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Senior Thai Monk Arrested for Possession and Use of Methamphetamine

The abbot of Wat Pho Kaew Mongkol Neramit in Prasat district of Surin province

 

SURIN – The Thai Monkhood has been tarnished by flurry of methamphetamine scandals lately. If there is a substance that contradicts Buddhism’s promotion of gentleness and moderation, it’s probably meth aka Yaba.

Lately inThailand, a 95 percent Buddhist nation, the press of late has been filled with accounts of monks busted for using and even selling speed tablets.

The latest case, reported in the Bangkok Post, involves two monks attempting to ditch 20 meth pills at a police checkpoint. 

Police in Surin arrested a senior monk for illegal possession and use of methamphetamine.

Monk show Police were he threw away Drugs

Atikarnpranan Titpunyo, the abbot of Wat Pho Kaew Mongkol Neramit in Prasat district of Surin province, and Sorasak Suchato, a monk from Prakonchai district of Buri Ram province, were stopped at a police traffic check point. They were arrested after testing positive for the drug.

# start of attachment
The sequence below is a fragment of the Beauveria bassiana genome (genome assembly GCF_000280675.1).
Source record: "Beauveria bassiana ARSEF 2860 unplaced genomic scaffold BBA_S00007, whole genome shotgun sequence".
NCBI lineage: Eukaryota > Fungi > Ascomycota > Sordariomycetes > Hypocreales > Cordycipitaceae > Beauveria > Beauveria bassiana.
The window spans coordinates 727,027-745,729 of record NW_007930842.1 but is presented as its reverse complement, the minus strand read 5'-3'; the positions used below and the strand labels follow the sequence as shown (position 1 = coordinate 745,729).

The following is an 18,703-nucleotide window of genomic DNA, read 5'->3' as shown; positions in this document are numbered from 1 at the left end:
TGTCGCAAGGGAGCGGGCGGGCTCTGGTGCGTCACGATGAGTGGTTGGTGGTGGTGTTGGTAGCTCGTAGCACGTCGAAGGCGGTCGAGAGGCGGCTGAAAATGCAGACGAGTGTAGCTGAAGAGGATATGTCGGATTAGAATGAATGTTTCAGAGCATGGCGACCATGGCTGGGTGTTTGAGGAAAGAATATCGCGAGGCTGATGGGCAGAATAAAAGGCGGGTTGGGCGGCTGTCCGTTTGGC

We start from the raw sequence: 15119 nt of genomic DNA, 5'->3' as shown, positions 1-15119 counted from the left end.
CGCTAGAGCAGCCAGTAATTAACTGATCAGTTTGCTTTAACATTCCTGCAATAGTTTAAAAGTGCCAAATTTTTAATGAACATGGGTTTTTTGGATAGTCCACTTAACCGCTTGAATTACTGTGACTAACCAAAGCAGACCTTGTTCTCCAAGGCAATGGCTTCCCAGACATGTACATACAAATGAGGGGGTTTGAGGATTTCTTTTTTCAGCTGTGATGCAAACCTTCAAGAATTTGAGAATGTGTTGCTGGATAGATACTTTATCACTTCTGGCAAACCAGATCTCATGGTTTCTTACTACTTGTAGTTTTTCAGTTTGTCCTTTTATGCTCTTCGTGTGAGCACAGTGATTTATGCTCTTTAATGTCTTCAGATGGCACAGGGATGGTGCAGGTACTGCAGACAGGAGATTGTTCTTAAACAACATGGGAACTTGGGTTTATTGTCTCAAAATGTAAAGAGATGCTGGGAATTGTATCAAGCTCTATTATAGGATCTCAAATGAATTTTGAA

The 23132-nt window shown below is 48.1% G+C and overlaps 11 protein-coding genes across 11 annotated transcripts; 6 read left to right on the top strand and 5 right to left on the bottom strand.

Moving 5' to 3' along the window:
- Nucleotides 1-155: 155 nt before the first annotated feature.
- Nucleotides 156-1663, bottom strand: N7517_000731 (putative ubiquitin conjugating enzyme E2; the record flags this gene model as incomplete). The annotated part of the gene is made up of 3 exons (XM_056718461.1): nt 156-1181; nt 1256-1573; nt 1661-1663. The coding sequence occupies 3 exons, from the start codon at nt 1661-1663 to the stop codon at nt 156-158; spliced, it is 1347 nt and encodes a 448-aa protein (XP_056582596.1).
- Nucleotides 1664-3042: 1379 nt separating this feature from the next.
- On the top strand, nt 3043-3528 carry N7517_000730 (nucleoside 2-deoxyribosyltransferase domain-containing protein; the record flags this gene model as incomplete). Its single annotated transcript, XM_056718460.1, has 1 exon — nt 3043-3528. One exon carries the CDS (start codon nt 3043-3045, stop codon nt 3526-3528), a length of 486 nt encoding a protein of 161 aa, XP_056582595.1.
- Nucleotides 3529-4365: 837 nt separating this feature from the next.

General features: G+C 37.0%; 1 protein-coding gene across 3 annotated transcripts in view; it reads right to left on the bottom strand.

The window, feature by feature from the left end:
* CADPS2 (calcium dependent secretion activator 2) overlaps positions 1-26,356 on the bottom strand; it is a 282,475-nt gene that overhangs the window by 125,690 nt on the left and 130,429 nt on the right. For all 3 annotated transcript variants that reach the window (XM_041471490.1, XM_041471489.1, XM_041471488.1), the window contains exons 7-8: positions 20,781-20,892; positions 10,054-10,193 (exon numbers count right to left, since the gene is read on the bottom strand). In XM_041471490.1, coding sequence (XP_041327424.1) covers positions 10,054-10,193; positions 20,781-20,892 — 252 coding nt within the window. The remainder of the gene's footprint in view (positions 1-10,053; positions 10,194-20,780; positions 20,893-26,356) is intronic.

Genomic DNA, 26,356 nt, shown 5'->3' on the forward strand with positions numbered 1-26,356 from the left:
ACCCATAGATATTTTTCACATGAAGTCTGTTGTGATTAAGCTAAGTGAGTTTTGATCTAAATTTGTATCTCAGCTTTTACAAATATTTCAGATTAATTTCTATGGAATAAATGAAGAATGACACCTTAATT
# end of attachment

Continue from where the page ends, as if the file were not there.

Drug paraphernalia and knives were found in their car and methamphetamine pills were found on the roadside near the checkpoint.

Phra Atikarnpranan at first denied the drugs were his but eventually confessed that he bought 20 pills for 6,800 baht from a dealer in Jomphra district. The two men admitted that they threw away the drugs after they saw the police.

They were charged with possession and use of methamphetamine and remain custody.

That’s nothing compared to the monk, profiled in the Thai-language paper Kom Chat Luk, arrested recently for dealing speed at his temple.

Both are outdone by the seven monks who, according to the Thai-language Daily News, scored 10 bottles of booze, 25 “perverse” video discs and a stash of speed and ice in preparation for a “drug party.” Yet another senior monk, when caught selling speed, claimed he needed the money to refurbish his temple.

Opium use is fading and cheap meth is well established as Southeast Asia’s hard drug of choice. It appears that even monks, among the most revered figures in Thai society, aren’t immune from the lure of this $6 high.

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